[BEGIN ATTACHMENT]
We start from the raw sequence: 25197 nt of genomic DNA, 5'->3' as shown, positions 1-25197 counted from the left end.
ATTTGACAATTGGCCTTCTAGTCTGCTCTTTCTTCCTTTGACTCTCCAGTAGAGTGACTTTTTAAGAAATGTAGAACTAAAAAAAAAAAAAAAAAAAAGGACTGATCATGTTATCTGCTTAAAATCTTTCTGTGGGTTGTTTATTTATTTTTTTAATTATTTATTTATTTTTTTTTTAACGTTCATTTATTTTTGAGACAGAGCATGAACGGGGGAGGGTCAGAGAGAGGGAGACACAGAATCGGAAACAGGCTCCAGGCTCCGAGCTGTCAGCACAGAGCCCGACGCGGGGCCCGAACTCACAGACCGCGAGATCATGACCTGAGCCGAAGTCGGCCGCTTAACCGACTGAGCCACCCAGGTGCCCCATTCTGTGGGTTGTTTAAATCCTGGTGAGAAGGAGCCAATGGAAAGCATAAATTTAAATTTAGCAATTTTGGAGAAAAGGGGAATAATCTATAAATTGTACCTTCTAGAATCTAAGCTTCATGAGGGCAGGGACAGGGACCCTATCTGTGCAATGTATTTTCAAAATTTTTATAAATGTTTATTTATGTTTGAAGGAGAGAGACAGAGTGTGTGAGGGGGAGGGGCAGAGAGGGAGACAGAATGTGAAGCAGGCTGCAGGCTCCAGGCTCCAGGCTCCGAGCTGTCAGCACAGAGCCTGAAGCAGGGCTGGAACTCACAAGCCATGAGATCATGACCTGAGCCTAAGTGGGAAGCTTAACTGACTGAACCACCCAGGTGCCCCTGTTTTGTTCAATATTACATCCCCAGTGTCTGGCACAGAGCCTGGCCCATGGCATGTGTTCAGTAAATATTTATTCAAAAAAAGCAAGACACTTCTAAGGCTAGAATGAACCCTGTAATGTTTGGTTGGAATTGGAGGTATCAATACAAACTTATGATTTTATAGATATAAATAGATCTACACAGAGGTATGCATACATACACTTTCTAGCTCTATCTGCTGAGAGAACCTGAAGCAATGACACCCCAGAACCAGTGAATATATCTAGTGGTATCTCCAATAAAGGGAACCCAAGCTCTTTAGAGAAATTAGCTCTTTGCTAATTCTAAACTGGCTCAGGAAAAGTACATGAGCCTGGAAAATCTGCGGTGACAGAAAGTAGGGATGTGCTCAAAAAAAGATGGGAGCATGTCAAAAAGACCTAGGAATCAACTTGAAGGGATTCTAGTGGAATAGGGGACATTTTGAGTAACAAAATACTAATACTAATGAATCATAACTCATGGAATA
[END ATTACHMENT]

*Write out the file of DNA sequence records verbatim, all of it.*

We start from the raw sequence: 25197 nt of genomic DNA, 5'->3' as shown, positions 1-25197 counted from the left end.
ATTTGACAATTGGCCTTCTAGTCTGCTCTTTCTTCCTTTGACTCTCCAGTAGAGTGACTTTTTAAGAAATGTAGAACTAAAAAAAAAAAAAAAAAAAAGGACTGATCATGTTATCTGCTTAAAATCTTTCTGTGGGTTGTTTATTTATTTTTTTAATTATTTATTTATTTTTTTTTTAACGTTCATTTATTTTTGAGACAGAGCATGAACGGGGGAGGGTCAGAGAGAGGGAGACACAGAATCGGAAACAGGCTCCAGGCTCCGAGCTGTCAGCACAGAGCCCGACGCGGGGCCCGAACTCACAGACCGCGAGATCATGACCTGAGCCGAAGTCGGCCGCTTAACCGACTGAGCCACCCAGGTGCCCCATTCTGTGGGTTGTTTAAATCCTGGTGAGAAGGAGCCAATGGAAAGCATAAATTTAAATTTAGCAATTTTGGAGAAAAGGGGAATAATCTATAAATTGTACCTTCTAGAATCTAAGCTTCATGAGGGCAGGGACAGGGACCCTATCTGTGCAATGTATTTTCAAAATTTTTATAAATGTTTATTTATGTTTGAAGGAGAGAGACAGAGTGTGTGAGGGGGAGGGGCAGAGAGGGAGACAGAATGTGAAGCAGGCTGCAGGCTCCAGGCTCCAGGCTCCGAGCTGTCAGCACAGAGCCTGAAGCAGGGCTGGAACTCACAAGCCATGAGATCATGACCTGAGCCTAAGTGGGAAGCTTAACTGACTGAACCACCCAGGTGCCCCTGTTTTGTTCAATATTACATCCCCAGTGTCTGGCACAGAGCCTGGCCCATGGCATGTGTTCAGTAAATATTTATTCAAAAAAAGCAAGACACTTCTAAGGCTAGAATGAACCCTGTAATGTTTGGTTGGAATTGGAGGTATCAATACAAACTTATGATTTTATAGATATAAATAGATCTACACAGAGGTATGCATACATACACTTTCTAGCTCTATCTGCTGAGAGAACCTGAAGCAATGACACCCCAGAACCAGTGAATATATCTAGTGGTATCTCCAATAAAGGGAACCCAAGCTCTTTAGAGAAATTAGCTCTTTGCTAATTCTAAACTGGCTCAGGAAAAGTACATGAGCCTGGAAAATCTGCGGTGACAGAAAGTAGGGATGTGCTCAAAAAAAGATGGGAGCATGTCAAAAAGACCTAGGAATCAACTTGAAGGGATTCTAGTGGAATAGGGGACATTTTGAGTAACAAAATACTAATACTAATGAATCATAACTCATGGAATA